Analytical Vibrational Spectroscopy - NIR, IR, and Raman - - Spectroscopy
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Analytical Vibrational Spectroscopy - NIR, IR, and Raman

Volume 26, Issue 10, pp. 14-23


The biggest factor in the definition of the instrumentation for each measurement is what is compatible with the wavelength range. For instance, the NIR region is still compatible with glass optics, which means that fiber optics can be used. However, the detectors used in this region of the spectrum are different from those used in the visible and tend to be based on materials like InGaAs (to 1.7 μm) and extended InGaAs (to 2.5 μm), but other materials such as InSb, Ge, and Pb salts have also been used. The light can be analyzed into a spectrum by using either a grating-based dispersive spectrometer or a Fourier-transform (FT) interferometer. When the dispersive instrument is equipped with a multichannel detector, such as an InGaAs array, all wavelengths are detected simultaneously. Such a dispersive instrument with a multichannel detector will benefit from the multiplex or Fellget's advantage, which was originally defined on FT systems.

For mid-IR measurements, FT instruments are now used almost exclusively. Before the 1960s, IR measurements were made with prism-based dispersive systems equipped with single-channel detectors. The development of digital control and then computers of manageable size provided much of the computing power necessary to engineer FT-IR instruments compatible with industrial and university laboratories. The conversion from dispersive to interferometer-based systems provided powerful new capabilities. Compared to a spectrometer with a light-limiting entrance slit, the entrance aperture of an interferometer accepts essentially all of the available energy (Jacquinot advantage). During the acquisition of the interferogram, the detector is "seeing" all of the wavelengths simultaneously so every point in the transformed spectrum reflects the same state (or combination of states) of the sample (Fellget's advantage). To accurately perform the conversion from the interferogram to a spectrum, the instruments use a laser to search for the zero-crossing of the interferogram; this provides superb wavelength tracking, so the instruments are much less susceptible to environmentally caused drift (Connes' advantage). Because of the rapid evolution of FT-IR instruments, their usage has become universal — thousands and even tens of thousands of instruments have been delivered with ever more sampling accessories. A corollary of this is the assembly of rather large IR data bases that have enormous benefits for identification of unknowns.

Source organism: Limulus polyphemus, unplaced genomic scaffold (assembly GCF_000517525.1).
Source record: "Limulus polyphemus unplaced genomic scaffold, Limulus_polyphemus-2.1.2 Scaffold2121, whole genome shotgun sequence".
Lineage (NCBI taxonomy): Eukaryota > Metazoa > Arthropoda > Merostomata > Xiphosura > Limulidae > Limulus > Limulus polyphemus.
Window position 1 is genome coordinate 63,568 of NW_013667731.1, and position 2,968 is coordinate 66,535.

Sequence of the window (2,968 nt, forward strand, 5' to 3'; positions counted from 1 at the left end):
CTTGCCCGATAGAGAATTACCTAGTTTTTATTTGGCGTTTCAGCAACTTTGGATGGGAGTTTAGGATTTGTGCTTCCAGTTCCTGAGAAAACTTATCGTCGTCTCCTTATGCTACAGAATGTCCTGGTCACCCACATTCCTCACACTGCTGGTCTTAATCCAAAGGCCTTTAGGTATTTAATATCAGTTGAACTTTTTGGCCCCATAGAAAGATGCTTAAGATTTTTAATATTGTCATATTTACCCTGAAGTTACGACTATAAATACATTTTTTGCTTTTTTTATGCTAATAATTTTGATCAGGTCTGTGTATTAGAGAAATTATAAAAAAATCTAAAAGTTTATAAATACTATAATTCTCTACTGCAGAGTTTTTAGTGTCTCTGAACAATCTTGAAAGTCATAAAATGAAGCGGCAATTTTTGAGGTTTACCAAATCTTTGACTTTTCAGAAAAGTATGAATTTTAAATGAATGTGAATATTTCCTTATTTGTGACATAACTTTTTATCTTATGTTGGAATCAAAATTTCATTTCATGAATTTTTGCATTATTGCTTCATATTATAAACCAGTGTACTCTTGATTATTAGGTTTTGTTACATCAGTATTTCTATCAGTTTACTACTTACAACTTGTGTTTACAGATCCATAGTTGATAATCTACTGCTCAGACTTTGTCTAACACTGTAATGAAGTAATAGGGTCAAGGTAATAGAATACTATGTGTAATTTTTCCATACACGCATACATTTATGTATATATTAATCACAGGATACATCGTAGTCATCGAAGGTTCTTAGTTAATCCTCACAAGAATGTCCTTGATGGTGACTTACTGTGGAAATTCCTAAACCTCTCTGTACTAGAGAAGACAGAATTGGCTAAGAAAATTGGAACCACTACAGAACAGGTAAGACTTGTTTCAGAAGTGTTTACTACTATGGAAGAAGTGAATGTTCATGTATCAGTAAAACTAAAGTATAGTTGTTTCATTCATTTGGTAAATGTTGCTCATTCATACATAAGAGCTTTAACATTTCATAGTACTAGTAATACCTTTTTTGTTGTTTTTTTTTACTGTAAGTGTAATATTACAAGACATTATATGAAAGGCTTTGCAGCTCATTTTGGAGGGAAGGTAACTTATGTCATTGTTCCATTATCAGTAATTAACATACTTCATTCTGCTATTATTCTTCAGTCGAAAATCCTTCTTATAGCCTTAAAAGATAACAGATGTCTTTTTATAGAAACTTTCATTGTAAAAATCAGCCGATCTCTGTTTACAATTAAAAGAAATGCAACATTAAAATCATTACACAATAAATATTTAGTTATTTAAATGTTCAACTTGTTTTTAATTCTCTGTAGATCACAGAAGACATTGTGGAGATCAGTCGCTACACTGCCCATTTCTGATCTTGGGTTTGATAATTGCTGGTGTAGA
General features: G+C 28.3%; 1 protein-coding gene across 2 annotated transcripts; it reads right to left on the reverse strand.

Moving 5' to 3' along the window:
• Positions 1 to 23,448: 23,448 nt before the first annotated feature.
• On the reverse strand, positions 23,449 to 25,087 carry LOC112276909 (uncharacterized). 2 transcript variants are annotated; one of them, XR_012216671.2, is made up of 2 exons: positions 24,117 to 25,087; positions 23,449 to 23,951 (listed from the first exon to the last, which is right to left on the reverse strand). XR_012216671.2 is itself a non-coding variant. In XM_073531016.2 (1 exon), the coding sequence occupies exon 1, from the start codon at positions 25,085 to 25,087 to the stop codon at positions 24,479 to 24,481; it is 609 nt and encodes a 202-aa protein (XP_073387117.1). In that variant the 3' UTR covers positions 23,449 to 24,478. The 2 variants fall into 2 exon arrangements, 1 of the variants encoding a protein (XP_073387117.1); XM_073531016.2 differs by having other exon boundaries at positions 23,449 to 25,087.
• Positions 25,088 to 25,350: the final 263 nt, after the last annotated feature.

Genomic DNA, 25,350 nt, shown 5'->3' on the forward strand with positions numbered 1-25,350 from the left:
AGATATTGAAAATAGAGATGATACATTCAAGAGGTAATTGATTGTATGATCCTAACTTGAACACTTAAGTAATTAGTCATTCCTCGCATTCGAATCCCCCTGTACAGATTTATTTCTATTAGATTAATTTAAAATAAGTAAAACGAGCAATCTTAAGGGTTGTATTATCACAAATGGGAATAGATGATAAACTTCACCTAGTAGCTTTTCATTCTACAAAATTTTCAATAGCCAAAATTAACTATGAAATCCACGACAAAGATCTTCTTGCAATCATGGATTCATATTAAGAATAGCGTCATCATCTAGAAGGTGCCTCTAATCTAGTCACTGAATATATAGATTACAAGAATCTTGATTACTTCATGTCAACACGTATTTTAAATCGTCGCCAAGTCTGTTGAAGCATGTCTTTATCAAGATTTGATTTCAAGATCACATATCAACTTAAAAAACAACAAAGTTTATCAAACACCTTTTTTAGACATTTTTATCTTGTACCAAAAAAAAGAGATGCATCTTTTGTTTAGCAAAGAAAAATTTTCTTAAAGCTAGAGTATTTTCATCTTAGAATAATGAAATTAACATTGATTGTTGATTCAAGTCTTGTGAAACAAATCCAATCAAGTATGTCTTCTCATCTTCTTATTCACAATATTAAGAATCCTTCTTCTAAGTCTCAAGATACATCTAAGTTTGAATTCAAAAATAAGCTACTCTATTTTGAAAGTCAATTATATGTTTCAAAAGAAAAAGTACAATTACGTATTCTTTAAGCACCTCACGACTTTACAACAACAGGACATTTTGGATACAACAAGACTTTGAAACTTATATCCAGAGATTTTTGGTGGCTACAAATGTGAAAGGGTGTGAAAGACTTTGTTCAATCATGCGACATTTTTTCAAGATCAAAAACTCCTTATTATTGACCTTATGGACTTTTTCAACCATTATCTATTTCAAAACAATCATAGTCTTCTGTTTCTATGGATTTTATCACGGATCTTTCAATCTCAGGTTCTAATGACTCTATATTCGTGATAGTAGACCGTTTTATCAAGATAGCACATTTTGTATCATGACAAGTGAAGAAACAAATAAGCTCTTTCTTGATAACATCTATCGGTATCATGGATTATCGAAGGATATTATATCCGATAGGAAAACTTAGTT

As will be discussed later, NIR was developed largely for commercially interesting products because of several technical advantages, not the least of which is the use of glass optics. NIR instruments are easier to construct than mid-IR instruments. They can be small (grating-based) spectrometers or small interferometers, either one with a single-channel detector, and they can also be constructed with a multichannel detector (MCD) on a grating-based spectrograph. The downside of the use of NIR spectra is the lower information content in the spectra that is exhibited in broad overlapping bands superimposed on a large scattering background which has to be dealt with in data treatment (this aspect will be discussed in the next section). However, the limitation of low information content has been overcome by the extremely high signal-to-noise in the data that enables sophisticated multivariate analysis to extract composition information from the data sets.